Friday 10th January 2020
High in the apse of St Mary Majors Basilica in Rome is an ancient mosaic from the 12th Century by the Franciscan artist Jacopo Torriti, which represents the story of the three kings or the Epiphany of the Lord.
The three kings, in order of age, bear their gifts to the Christ child, who wears the robes of a victorious king. Above Christ’s head shines the star of David, which denotes his identity and has guided the king’s path to him.
The Epiphany is a cause for great joy because it signifies when Christ was manifested to the Gentiles as God. The three kings, led by the star, have made the long journey from the East and now kneel in adoration as they recognise the fact that God has become Man in this Child.
The story of the three kings has much to say to us about the importance of Christian witness in the world in which we live. St Pope Paul VI spoke of a, “rupture between the Gospel and culture as the drama of our time.” Therefore, it is important to learn how to make the Christian faith more apparent in modern culture, such that it becomes a ‘star’ that guides people towards God.
At the time of Our Lord, many, like the astrologers and wise men, looked to the stars for signs. Almost everyone, Jews and Gentiles alike, was seeking ‘the One who would come’. It is interesting to ponder how many wise men saw that ‘special star’ but lacked the wisdom or courage to follow it. From the scriptures we know only of the wise men from the East, three by tradition. Their interest in that star was inspired by the fact that it indicated the birth of a king and this set them on a journey. These three wise men were able to ‘read the stars’ and were brave enough to go in search of God. In the end, their search was rewarded with a meeting with God that changed the whole direction of their lives. With their lives totally changed by the experience and the gift of faith they received, the kings returned home via a ‘different way’.
Our Christian traditions, history and religious celebrations act as bright stars in a darkening world to remind everyone that God exists and is present. The stars in the night sky have special properties as they cannot be blocked out. They remain there however dark it gets, to light the way or to guide all those who choose to follow them. As we see a crucifix in a school or a Church building, the statues or works of religious art, they all somehow speak silently of the existence of God who came to earth. To those without faith, they act as a way of indicating the fact that God exists and encourages them, like the kings, to ask the great question of life.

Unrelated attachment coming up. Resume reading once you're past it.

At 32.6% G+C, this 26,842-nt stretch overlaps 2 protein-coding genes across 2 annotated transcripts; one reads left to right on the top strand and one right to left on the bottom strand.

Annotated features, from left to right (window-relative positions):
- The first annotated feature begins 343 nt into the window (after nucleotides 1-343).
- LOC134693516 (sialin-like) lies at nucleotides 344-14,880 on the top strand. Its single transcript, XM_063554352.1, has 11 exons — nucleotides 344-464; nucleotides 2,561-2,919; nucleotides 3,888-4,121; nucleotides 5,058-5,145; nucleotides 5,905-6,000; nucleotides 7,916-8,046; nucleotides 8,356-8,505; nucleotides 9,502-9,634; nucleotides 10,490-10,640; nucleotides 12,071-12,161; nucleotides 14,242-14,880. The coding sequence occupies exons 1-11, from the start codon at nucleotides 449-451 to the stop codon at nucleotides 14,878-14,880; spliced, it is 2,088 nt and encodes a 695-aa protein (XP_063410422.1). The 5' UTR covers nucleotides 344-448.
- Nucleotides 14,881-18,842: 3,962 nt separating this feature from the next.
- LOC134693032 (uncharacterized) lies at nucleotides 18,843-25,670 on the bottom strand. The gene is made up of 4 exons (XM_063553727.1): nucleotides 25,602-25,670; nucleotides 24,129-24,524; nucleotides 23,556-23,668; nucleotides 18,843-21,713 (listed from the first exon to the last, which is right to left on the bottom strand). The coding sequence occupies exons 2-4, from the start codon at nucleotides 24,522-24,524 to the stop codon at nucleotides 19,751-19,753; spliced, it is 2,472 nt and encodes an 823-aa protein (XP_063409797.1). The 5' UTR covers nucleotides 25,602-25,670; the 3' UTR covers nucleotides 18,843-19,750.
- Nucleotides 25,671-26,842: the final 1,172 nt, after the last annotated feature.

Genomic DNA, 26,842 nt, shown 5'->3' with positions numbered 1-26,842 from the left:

To those with the faith, they draw our minds to God encouraging us to engage in a loving dialogue with Him.
Just as the wise men were attracted by the new star, it is important for Christians to interact with all that is new in society so that it can be transformed to testify to Christ. The internet, mobile phones and social media must be filled with the Gospel message to speak of God from within our modern culture.
As people look down into the stupefying maze of content on their phones, they should find something of God that encourages them perhaps to look up. Only then can we see the light that comes from faith which can lead us, just like the kings, to find God.
St Pope John Paul II said that, “Christianity is a creator of culture in its very foundation” and so faith must lead to visible signs and tangible actions in the world in which we live to change it for the better. The Christian Heritage Centre at Stonyhurst exists to be like a star to attract those who, like the kings, search for God. It seeks to be a light that shines forth from the Ribble Valley to speak in new and exciting ways of the wonderful Christian story and to help make new roots in today’s modern culture.
God Bless Us
And the Virgin Protect Us
Sr Emanuela Edwards MDR is a member of the Missionaries of Divine Revelation. The Missionaries of Divine Revelation are the official guides for the Vatican Museums delivering the tours of ‘Art and Faith’ that can be booked online at the Museum’s website.
She can be contacted via: firstname.lastname@example.org, with more information via www.mdrevelation.org